Infiniti Q50 2.2D


Infinti Q50, instruments
Infinti Q50, interior
Infiniti Q50, front
Infiniti Q50, interior
Infiniti Q50, boot
Infiniti Q50, side
Infiniti Q50, front
Infiniti Q50 rear
Infiniti Q50, side

INFINITI has been selling cars in the UK since 2008 but it has so far remained a very niche brand.

Parent company Nissan hopes that the new Q50 saloon will help change this and woo customers from their Audis, BMWs and Mercedes alternatives.

Sponsorship of Formula One's Red Bull Racing and the involvement of F1 world champion Sebastian Vettel has always brought welcome attention to the marque.

The Q50 is the replacement for the G37, a petrol-only model that, perhaps because of its American styling, never really caught on this side of the Pond

The Q50 is a completely different animal for Nissan's luxury brand (Infiniti is to Nissan what Lexus is to Toyota) and is available not only as a Lexus-rivalling hybrid with a V6 petrol/electric drivetrain but also, as driven here, with a 2.2-litre diesel engine sourced from Mercedes-Benz.

It emits 124g/km of CO2 and is claimed to average 58.9mpg although in a week of real-world driving - a mix of motorway, A-road and urban jungle - it returned a more modest 40.3mpg.

The macho looking saloon lines up against three of Germany's best - the Audi A4, BMW 3-Series, and Mercedes' C-Class - with other rivals from Lexus, Volvo and Jaguar on the sidelines.

With its more European styling I am sure the macho looking saloon will do a lot better than the G37 by appealing more to business user choosers but Infiniti is still going to have its work cut out to dent sales in the premium large car market.

Its bold design will certainly divide opinion but it certainly brings a breath of fresh air into an otherwise staid sector. It may be offering novelties in design and technology but it also gets all the basics right in terms of size, space, quality, fuel consumption, performance and CO2 emissions.

Performance and economy were never going to be a problem because it uses the tried and tested engine and automatic gearbox from the Mercedes Benz C220 CDI.

It is a bit noisy at times and the seven-speed gearbox, ultra smooth in automatic, is a bit slow in obeying commands when you shift the lever into manual mode. However, it is fairly economical and Mercedes' success with it proves it's good enough for most buyers.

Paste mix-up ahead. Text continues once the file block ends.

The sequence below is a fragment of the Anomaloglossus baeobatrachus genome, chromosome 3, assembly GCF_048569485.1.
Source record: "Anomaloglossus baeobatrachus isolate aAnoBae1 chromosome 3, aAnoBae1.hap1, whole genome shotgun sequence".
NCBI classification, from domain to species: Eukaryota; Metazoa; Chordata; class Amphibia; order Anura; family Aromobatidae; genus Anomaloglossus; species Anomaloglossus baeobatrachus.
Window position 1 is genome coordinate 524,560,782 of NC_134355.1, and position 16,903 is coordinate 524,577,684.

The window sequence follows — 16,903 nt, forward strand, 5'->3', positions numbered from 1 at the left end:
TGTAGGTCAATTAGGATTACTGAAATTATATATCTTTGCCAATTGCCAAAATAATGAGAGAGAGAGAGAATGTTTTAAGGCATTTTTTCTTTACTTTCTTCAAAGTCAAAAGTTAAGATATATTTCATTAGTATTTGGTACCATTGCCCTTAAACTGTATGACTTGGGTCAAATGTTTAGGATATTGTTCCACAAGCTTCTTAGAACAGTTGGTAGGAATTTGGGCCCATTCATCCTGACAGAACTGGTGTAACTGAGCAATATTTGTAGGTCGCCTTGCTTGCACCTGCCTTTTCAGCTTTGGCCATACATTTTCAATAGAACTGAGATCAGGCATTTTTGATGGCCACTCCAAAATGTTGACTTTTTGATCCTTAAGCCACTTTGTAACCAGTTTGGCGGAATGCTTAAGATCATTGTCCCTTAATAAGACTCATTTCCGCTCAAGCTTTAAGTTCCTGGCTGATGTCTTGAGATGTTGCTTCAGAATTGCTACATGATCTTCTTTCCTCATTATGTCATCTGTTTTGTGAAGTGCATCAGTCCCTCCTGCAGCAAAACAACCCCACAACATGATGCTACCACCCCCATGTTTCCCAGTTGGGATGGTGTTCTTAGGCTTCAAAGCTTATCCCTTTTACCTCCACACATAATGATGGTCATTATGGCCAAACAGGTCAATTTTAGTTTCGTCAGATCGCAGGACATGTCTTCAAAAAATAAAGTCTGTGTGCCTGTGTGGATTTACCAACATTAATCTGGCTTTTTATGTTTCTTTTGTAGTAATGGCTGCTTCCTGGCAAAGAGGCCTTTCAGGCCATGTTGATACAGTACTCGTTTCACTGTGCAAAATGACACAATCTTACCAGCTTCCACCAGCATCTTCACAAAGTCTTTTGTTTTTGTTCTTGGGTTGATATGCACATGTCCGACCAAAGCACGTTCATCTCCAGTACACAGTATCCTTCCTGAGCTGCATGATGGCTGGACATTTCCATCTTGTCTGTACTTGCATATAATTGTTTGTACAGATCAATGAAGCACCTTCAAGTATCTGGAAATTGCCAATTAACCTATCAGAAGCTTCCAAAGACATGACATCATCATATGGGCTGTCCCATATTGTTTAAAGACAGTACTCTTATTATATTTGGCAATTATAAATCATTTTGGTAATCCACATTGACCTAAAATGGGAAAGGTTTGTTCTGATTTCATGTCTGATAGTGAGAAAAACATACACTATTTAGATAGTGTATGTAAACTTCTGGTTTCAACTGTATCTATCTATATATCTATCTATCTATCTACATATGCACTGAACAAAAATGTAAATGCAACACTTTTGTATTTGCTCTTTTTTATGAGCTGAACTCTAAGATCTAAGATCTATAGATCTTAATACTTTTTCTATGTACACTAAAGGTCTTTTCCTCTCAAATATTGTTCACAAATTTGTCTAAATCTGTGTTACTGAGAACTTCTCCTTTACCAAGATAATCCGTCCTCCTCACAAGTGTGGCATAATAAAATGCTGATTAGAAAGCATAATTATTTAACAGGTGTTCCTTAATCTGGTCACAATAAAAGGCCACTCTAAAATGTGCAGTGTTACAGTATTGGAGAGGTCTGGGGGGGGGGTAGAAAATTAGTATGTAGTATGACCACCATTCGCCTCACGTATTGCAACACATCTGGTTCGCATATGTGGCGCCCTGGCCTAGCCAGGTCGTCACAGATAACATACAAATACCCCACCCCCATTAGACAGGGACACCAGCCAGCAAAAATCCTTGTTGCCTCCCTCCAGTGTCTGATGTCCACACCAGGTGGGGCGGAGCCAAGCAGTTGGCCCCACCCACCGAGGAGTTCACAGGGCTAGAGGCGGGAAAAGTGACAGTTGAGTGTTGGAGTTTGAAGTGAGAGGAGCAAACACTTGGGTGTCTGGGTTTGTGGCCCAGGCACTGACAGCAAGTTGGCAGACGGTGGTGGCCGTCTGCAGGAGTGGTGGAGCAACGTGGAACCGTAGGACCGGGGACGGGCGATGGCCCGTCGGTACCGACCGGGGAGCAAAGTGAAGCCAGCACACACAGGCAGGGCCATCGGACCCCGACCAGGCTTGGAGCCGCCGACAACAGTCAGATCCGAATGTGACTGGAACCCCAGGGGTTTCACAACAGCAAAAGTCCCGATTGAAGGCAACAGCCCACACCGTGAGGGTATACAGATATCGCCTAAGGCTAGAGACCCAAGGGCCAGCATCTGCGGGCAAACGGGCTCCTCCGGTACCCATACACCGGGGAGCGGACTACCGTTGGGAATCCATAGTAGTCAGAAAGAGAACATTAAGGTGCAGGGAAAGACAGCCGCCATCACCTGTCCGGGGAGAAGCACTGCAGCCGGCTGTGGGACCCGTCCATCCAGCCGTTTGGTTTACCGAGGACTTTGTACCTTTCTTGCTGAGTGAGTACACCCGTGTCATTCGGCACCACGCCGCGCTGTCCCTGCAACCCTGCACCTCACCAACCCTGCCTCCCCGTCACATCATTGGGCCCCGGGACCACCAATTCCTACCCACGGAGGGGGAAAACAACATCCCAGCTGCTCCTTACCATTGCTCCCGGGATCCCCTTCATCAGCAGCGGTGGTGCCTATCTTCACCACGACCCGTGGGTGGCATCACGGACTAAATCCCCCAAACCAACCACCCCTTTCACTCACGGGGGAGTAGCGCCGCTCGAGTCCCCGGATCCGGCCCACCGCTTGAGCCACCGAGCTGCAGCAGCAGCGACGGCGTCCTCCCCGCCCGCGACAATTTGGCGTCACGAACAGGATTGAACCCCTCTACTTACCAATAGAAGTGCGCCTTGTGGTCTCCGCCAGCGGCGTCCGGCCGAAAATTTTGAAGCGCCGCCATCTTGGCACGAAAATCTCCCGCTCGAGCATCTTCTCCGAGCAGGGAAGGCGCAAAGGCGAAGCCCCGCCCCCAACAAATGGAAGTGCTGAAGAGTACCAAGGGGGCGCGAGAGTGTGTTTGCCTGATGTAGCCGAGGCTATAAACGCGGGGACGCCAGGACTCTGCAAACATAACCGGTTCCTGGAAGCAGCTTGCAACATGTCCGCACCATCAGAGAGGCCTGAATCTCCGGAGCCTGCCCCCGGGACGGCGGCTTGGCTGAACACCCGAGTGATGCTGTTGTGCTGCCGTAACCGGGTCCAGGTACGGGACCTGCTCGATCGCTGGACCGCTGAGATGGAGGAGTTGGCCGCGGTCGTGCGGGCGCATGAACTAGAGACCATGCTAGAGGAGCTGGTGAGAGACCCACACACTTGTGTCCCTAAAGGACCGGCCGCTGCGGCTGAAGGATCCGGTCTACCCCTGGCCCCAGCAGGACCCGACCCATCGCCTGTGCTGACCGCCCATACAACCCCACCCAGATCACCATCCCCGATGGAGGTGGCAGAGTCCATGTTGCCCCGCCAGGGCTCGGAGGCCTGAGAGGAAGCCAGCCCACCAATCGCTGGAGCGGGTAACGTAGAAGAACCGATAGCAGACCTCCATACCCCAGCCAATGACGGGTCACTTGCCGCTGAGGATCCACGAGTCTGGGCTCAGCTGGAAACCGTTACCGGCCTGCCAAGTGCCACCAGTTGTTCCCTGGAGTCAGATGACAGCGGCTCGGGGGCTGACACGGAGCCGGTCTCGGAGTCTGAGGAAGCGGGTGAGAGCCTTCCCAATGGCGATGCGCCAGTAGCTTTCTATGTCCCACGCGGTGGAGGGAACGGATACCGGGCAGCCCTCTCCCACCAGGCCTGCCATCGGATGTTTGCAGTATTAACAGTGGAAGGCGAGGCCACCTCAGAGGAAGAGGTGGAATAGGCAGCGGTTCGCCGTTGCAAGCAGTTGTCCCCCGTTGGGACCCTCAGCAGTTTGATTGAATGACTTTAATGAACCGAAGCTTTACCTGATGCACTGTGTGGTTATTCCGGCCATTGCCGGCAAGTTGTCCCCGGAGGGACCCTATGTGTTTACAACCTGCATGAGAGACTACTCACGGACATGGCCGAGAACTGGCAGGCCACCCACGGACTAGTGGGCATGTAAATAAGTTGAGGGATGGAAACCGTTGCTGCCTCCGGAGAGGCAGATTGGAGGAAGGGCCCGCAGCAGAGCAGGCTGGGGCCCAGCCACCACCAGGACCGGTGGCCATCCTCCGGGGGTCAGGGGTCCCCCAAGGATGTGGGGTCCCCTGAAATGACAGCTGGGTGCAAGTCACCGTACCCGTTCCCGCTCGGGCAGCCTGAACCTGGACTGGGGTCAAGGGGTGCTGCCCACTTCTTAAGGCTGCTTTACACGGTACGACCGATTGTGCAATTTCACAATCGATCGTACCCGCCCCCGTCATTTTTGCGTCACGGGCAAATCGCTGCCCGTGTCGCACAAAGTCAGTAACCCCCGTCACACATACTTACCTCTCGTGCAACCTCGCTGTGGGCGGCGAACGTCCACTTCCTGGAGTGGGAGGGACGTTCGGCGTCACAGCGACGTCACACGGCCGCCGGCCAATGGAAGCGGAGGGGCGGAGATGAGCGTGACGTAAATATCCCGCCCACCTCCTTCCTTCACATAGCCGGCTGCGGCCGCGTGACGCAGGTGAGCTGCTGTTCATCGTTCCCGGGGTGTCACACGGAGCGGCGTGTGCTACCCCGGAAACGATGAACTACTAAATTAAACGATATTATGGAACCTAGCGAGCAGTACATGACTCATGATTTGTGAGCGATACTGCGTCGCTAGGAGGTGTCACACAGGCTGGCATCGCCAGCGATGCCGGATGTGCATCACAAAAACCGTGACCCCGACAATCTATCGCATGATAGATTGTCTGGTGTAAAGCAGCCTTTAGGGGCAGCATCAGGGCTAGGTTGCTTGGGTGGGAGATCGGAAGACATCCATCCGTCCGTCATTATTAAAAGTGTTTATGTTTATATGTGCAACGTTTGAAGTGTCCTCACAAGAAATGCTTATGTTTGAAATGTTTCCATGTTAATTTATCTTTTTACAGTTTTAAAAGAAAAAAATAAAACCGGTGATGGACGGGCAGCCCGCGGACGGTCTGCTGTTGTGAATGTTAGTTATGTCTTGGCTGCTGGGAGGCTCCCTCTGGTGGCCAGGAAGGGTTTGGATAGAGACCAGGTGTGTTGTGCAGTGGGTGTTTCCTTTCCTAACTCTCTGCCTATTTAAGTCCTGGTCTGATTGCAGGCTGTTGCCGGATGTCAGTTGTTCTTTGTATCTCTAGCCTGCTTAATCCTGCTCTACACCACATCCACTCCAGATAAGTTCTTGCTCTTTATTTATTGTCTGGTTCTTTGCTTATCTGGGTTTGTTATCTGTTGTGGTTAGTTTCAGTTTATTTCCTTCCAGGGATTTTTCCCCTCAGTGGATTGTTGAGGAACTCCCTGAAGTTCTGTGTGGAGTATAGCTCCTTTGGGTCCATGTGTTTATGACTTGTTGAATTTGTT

The suspension works well. The ride is nicely supple and quiet so the car is able to absorb even fairly deep holes in the road without being unduly disturbed.

The steering works well with the car's lane assist system, part of the optional Safety Shield pack which costs just over £2,000, to help the driver keep it in the correct lane if he begins to wander.

The Q50 does not have the driver involvement of an Audi or BMW which makes driving them so much fun but it is still very well behaved. It turns into corners crisply and feels reassuringly stable when it is pushed fast through bends.

Space is very generous up front while the longest wheelbase in its class means there is also plenty of legroom in the back. Taller than average passengers might bump their heads in the back, though.

The seats seemed a bit too soft for me at first but I soon got used to them and overall they support their occupants well. The seating was designed using data from NASA's zero-gravity space programme. The spine adopts a particular position when astronauts are at rest and this is reflected in the shaping of the Q50s seats (heated at the front).

Infiniti has also gone very high-tech with an onboard Internet system, its two big touch-screens inhabited with an array of apps. These cover analysis of your driving style, reviews of destinations, social media by voice command, streaming radio and more. Plus there are dozens of multi-configurable set-ups for the car itself.

Fortunately the screens are flanked by regular knobs and buttons which control basic climate and stereo settings, so if you don't fancy exploring the menus on offer you can still do things the old-fashioned way.

As you would expect the Q50 has a full complement of standard kit  including a stop/start system, tyre pressure monitoring, hill start assist, Bluetooth, rear view camera, six speaker sound system, six airbags, speed limiter, cruise control, air-con, and leather upholstery.

The Q50 in Premium trim costs £31,900 but options, including 18-inch alloys, electric sunroof, LED headlights with daytime running lights, uprated 14-speaker sound system, cruise control, blind spot monitoring, and forward collision warning, pushed the price up by almost £10,000 to £41,850.


Infiniti Q50 2.2D Premium

Price: £41,580

Mechanical: 168bhp, 2,143cc, 4cyl diesel engine driving rear wheels via 7-speed automatic gearbox

Max Speed: 143mph

0-62mph: 8.5 seconds

Combined MPG: 58.9

Insurance Group: 40

C02 emissions: 124g/km

Bik rating: 20%

Warranty: 3yrs/ 60,000 miles


CARS from luxury brand Infiniti never seemed to catch on in the UK, despite...

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